U of T recently launched its updated website to help students find mental health resources and services offered at all three campuses and from partner organizations. The website, created in response to student demands from the Presidential & Provostial Task Force on Student Mental Health, is intended to be a centralized resource for mental health at the university.
While the university hopes that the website will bolster a culture of care at U of T, some students remain concerned about its usefulness and ability to tackle other stressors that contribute to mental health challenges.
The functions of the website range from a “Book an Appointment” button in the top right corner — which provides contact information for all three campuses — to a section where students can get urgent help.
There is a search engine for resources that can be filtered by campus, provider, and need. Students can also choose their care type, which includes individual, group, and peer care, and they can choose whether they want to access a service in person or online. Additionally, a “Build Your Own Toolkit” button allows students to access other resources, such as podcasts, books, and apps.
Development and consultation
In an email to The Varsity, a university spokesperson explained that the new website is based on a stepped model of care for youth, meaning that the services offered can address different levels of care that a student might need. The model has been implemented at a number of Canadian universities with the purpose of providing flexible, clinic-based services.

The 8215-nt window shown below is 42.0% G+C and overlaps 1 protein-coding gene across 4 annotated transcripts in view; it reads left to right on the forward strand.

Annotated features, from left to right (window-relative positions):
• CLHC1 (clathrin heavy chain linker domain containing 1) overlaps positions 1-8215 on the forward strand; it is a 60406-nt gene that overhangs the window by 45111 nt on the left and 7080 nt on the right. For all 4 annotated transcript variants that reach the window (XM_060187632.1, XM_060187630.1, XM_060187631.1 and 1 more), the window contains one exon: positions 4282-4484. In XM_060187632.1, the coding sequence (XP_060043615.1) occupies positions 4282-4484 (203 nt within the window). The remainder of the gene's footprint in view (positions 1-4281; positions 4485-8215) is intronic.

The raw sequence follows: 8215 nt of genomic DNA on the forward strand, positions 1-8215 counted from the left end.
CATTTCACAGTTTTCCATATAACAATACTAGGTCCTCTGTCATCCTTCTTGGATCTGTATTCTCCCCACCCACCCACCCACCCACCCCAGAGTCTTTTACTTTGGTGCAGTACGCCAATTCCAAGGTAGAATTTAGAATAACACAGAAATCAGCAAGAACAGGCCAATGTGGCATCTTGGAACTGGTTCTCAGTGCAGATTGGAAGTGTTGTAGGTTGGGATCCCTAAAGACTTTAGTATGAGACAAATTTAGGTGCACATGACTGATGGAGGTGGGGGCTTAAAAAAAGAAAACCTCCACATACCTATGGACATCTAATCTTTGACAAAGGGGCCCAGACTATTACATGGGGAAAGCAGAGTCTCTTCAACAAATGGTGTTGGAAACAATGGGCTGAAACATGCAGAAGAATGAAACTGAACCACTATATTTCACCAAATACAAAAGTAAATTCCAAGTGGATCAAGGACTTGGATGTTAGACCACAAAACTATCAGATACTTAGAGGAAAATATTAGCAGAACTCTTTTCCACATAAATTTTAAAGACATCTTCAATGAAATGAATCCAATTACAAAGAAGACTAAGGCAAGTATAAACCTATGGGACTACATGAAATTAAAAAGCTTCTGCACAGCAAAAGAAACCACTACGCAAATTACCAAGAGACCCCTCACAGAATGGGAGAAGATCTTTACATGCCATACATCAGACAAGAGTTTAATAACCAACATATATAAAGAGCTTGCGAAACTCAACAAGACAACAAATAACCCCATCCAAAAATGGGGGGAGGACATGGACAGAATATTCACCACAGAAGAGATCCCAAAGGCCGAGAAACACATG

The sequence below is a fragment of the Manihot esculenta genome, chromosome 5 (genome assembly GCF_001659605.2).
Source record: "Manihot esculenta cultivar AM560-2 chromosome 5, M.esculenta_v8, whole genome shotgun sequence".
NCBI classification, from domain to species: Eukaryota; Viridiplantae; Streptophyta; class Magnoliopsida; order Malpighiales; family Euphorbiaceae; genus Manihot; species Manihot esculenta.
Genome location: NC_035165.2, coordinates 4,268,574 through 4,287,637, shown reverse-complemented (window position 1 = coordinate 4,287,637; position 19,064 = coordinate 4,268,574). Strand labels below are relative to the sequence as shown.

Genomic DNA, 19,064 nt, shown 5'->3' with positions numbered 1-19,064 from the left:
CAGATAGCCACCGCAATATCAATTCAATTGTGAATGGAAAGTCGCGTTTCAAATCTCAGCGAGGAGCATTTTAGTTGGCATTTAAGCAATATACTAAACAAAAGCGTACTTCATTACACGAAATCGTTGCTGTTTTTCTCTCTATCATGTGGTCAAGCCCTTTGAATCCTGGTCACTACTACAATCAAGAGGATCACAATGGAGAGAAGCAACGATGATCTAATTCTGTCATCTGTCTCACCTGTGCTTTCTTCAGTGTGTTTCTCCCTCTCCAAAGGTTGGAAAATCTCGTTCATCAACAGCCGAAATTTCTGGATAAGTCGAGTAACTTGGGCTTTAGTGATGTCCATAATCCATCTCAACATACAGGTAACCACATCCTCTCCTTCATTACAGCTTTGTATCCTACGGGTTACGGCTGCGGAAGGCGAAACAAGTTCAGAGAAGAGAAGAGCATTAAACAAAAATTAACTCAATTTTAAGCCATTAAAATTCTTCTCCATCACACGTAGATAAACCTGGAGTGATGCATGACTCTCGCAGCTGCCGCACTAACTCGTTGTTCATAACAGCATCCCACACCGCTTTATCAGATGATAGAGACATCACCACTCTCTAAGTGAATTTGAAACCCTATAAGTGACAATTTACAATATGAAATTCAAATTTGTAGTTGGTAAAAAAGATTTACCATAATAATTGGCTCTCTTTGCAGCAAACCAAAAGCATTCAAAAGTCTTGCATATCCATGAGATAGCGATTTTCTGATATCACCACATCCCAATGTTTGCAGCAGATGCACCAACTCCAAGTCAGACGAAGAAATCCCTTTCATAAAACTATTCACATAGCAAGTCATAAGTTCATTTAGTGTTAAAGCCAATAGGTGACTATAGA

“Treatment intensity can be stepped up or down depending on the level of client distress, need and readiness to engage in the growth process,” the spokesperson explained.
The university developed the website after it received feedback from students saying that, while they knew resources were available, they had trouble accessing them. It was developed in consultation with students, who tested the search engine and chose a design they felt would work best for their peers.
The U of T spokesperson also wrote that the university acknowledges the need to create a “culture of caring and compassion” at the university. The website is intended to curb stigma surrounding mental health problems and allows students to recommend resources. Those new resources will be vetted by U of T clinicians and added to the site when appropriate.
However, a spokesperson for the Mental Health Policy Council (MHPC) claimed that the explanation of the model is vague and that, unlike the previous version of the website, the updated website isn’t centred around the task force’s recommendations.
Furthermore, they found it concerning that a website meant to connect students to mental health resources doesn’t offer any resources to deal with underlying causes that may be affecting a student’s mental health, such as “housing and financial insecurity, racism, academic difficulties, sexual violence,” and other factors. They also pointed out that the campus police are still listed “without disclaimers” as the primary contact for urgent safety situations.
“In theory, one website that centralizes information on an institution’s key resources… is a great idea,” the MHPC spokesperson wrote. However, they continued, “this website is more visually pleasing but arguably less transparent.”